As I start educating more people about real food, I realize that I’ve been on my own food journey since I was a teenager. Let me preface this story by saying that most of these changes have come rather easy to me. Something inside me just clicks and I can literally just stop eating a food I love if my mind decides it’s a good idea. Not everyone is so lucky, but there are ways that you can make changes to your diet in a way that works for you.
Age 15: Goodbye Cola
I was about 15 years old when I heard that drinking colas stained your teeth. So I stopped drinking them. It was also about this time that I decided that I wanted to be a vegetarian. I announced the decision to my mother. It was received with a, “Then you are going to start cooking all of your own meals.” Hmm. I wanted to do good by the animals, but I’m also terribly lazy. I decided to wait on that one. (Note that she supports my decisions and cooks for me now, it was probably just too much during my teenage years!)
Age 16: No More Value Meals
Around 16 or 17 years old, I decided to give up fast food. This coming from a girl that went to McDonald’s almost everyday after school with her friends and ordered a #2 Value Meal. So, I stopped eating fast food for the most part. (About a year later a friend and I decided to stop into a Checkers for a burger. I felt so sick afterwards!)
Age 18: My Veg Calling
At 18, I was in college and living in the dorms. I soon realized that I was already cooking all of my own meals (or buying them!), so now was a good time to go veg. I went home for Thanksgiving, ate my “last supper” and went back to school as a vegetarian.
I’m not sure when I cut out coffee and all sodas, but they, too, went off the menu within the next couple of years.
Ten Years Later: Focus on High Fructose Corn Syrup
When I got pregnant at age 29, I started cutting out High Fructose Corn Syrup. I couldn’t believe how much stuff it was in! It got me started on reading labels and allowed me to start questioning what all of these other ingredients were.
2011: Food Dyes, Oh My!
And though all of these changes may sound like a lot, they were nothing compared to the transformation I’ve undergone since 2011. I started learning more about food dyes and started working getting those out of the foods my kids were eating.
Whole Food, Vegan
After seeing Forks Over Knives, I went converted to a whole food vegan diet. The movie really impressed upon me that processed food had to go. In fact, I don’t support any specific diet for anyone, except that of a Whole Food diet…cutting out as many processed foods as possible.
As for the dairy, cutting out cheese was a major step for me, as it was something I actually did enjoy eating (at almost every meal). But once I really realized where milk came from, I was done. In fact, I was so inspired I wrote this article for Care2, Cows Don’t Make Milk.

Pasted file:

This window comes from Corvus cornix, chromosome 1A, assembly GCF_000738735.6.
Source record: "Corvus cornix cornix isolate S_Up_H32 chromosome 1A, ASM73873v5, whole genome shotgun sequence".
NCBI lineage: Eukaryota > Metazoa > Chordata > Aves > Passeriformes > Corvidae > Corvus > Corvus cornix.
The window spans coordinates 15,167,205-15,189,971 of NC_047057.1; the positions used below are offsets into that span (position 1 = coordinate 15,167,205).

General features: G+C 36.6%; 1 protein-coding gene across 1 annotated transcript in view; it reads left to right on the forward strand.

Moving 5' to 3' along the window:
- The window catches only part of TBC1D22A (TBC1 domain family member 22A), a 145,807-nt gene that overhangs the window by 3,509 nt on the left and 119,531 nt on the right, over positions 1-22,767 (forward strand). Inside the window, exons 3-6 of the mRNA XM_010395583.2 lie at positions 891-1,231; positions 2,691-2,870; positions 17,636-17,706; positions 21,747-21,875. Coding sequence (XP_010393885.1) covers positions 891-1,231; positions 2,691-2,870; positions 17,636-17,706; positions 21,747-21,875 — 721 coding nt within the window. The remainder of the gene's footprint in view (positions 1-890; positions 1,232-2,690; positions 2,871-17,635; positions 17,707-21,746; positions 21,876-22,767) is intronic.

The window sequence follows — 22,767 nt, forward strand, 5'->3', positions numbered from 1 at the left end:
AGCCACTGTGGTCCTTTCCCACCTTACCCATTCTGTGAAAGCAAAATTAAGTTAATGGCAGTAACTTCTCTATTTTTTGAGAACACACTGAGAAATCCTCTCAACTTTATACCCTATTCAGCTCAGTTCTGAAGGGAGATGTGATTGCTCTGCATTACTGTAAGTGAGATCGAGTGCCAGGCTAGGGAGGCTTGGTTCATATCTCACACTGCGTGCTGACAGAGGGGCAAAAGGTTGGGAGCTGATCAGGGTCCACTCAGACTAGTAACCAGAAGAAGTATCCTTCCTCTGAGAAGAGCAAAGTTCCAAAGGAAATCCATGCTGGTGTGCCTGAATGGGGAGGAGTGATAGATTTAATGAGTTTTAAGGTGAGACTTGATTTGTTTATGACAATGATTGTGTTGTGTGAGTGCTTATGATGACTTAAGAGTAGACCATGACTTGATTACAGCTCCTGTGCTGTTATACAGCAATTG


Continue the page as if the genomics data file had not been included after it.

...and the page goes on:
It was at this point that I feel like I really started eating healthy for the first time in my life. Remember, a vegetarian can eat spaghetti all day and still be veg. Now, I eat vegetables until they come out of my ears. And I love it!
It’s Not Just a Trend, I Feel Better! Gluten-Free
Once I went vegan, despite reading online about how everyone felt full of energy after going vegan, I wasn’t feeling it. In fact, I had a sore throat almost everyday for a year. If I stayed up too late at night, I would likely wake up the next day with a bad sore throat and the beginning of a cold along with it. At one year vegan, I visited a doctor, not regarding my sore throat, but to get some blood work done. I was concerned I might be missing something. I mentioned in passing to the doctor about my sore throat. He checked an told me I had chronic post-nasal drip. Though he prescribed a nasal spray, I instead turned to the internet. Dairy or gluten sensitivity, my dear friend Google informed me. Well, I wasn’t consuming dairy, so I cut out gluten. Goodbye sore throats! Amazing. I did that for about a month and never had a sore throat. Later, I added gluten back in and proceeded to get a bad sore throat/sickness for about 3 weeks. Cut it out again and they have been gone since.
2013: Dairy-Free, Gluten-Free Vegetarian
At this point, I have added eggs back into my diet and consider myself a dairy-free, gluten-free vegetarian. I eat a wide variety of vegetables daily, and almost never feel that heavy feeling in my gut after eating. My food energizes me. The only issue is that I do get hungry often, and it’s difficult to eat out.
As you’ll learn through this site, my family eats very differently from me. We have meat eaters in the house, as well as cheese and the rest. And I cook it for them. We have, however, converted to an almost entirely “real food” house. My children eat more and more veggies everyday and we are making great progress in changing the way we all eat.
Please feel free to share your story or ask questions! Thanks for reading about my food journey.